Although the exact cause of most mental illnesses is not known, it is becoming clear through research that many of these conditions are caused by a combination of biological, psychological, and environmental factors.
Some mental illnesses have been linked to an abnormal balance of special chemicals in the brain called neurotransmitters. Neurotransmitters help nerve cells in the brain communicate with each other. If these chemicals are out of balance or are not working properly, messages may not make it through the brain correctly, leading to symptoms of mental illness.
Other biological factors that may be involved in the development of mental illness include:
Genetics (heredity): Many mental illnesses run in families, suggesting that people who have a family member with a mental illness are more susceptible to developing a mental illness. Susceptibility is passed on in families through genes. Experts believe many mental illnesses are linked to abnormalities in many genes, not just one. That is why a person inherits a susceptibility to a mental illness and doesn't necessarily develop the illness. Mental illness itself occurs from the interaction of multiple genes and other factors such as stress, abuse, or a traumatic event, which can influence or trigger an illness in a person who has an inherited susceptibility to it.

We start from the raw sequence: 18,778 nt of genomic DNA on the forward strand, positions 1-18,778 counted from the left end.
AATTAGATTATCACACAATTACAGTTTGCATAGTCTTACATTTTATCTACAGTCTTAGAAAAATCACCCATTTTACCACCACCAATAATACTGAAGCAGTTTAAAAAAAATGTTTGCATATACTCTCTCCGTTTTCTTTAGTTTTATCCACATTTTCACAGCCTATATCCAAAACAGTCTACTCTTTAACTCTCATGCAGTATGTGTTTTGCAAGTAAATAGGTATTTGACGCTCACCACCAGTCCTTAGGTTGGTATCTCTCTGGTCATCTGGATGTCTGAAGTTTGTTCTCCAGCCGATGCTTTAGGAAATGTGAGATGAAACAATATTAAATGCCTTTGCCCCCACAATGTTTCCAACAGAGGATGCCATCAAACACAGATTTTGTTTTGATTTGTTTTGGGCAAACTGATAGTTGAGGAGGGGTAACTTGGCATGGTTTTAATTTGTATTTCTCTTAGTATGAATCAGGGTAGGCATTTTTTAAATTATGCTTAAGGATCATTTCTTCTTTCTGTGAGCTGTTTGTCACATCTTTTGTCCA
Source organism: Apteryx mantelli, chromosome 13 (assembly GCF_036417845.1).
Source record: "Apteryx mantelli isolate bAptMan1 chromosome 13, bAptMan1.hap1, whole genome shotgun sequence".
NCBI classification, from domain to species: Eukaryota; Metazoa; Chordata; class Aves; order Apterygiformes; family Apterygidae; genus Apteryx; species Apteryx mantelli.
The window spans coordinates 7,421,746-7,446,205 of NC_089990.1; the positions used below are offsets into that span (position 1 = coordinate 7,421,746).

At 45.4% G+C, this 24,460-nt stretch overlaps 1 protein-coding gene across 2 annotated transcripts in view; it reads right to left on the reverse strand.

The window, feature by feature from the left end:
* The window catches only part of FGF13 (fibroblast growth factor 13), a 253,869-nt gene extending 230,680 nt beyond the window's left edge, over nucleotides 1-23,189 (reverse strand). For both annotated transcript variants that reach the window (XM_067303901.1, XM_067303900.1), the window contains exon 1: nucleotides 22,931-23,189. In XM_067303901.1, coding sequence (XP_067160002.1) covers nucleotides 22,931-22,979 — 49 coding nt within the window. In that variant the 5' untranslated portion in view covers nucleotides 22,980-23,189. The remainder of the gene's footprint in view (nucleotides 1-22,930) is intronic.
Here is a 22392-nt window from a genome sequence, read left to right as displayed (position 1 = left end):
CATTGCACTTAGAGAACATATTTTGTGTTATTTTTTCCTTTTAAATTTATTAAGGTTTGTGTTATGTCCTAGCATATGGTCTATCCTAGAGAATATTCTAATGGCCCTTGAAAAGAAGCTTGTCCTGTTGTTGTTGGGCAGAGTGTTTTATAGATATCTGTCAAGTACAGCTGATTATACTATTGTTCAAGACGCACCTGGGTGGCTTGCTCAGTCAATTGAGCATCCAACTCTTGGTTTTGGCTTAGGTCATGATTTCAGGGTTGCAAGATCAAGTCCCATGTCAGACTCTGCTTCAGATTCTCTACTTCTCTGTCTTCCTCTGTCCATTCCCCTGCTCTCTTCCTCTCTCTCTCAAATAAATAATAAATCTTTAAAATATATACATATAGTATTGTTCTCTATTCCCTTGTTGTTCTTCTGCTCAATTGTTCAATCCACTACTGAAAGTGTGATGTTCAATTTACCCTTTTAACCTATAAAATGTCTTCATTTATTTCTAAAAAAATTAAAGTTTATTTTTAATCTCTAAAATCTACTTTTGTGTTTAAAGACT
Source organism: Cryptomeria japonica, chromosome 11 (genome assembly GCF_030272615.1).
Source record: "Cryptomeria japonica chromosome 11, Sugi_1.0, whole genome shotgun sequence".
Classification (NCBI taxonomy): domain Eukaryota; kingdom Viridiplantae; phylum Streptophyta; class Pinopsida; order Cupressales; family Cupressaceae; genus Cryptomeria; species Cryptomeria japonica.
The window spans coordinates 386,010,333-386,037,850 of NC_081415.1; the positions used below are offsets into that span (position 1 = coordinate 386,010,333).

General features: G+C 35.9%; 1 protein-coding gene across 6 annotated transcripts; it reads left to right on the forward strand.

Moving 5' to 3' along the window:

Infections: Certain infections have been linked to brain damage and the development of mental illness or the worsening of its symptoms. For example, a condition known as pediatric autoimmune neuropsychiatric disorder (PANDA) associated with the Streptococcus (Strep) bacteria has been linked to the development of obsessive-compulsive disorder and other mental illnesses in children.
Brain defects or injury: Defects in or injuries to certain areas of the brain have also been linked to some mental illnesses.
Prenatal damage: Some evidence suggests that a disruption of early fetal brain development or trauma that occurs at the time of birth, for example, loss of oxygen to the brain, may be a factor in the development of certain conditions, such as autism.
Other factors: Poor nutrition and exposure to toxins, such as lead, may play a role in the development of mental illnesses.
Psychological factors that may contribute to mental illness include:
- Severe psychological trauma suffered as a child, such as emotional, physical, or sexual abuse
- An important early loss, such as the loss of a parent
- Poor ability to relate to others
Certain stressors can trigger an illness in a person who is susceptible to mental illness. These stressors include:
- A dysfunctional family life
- Living in poverty
- Significant life changes
- Social or cultural expectations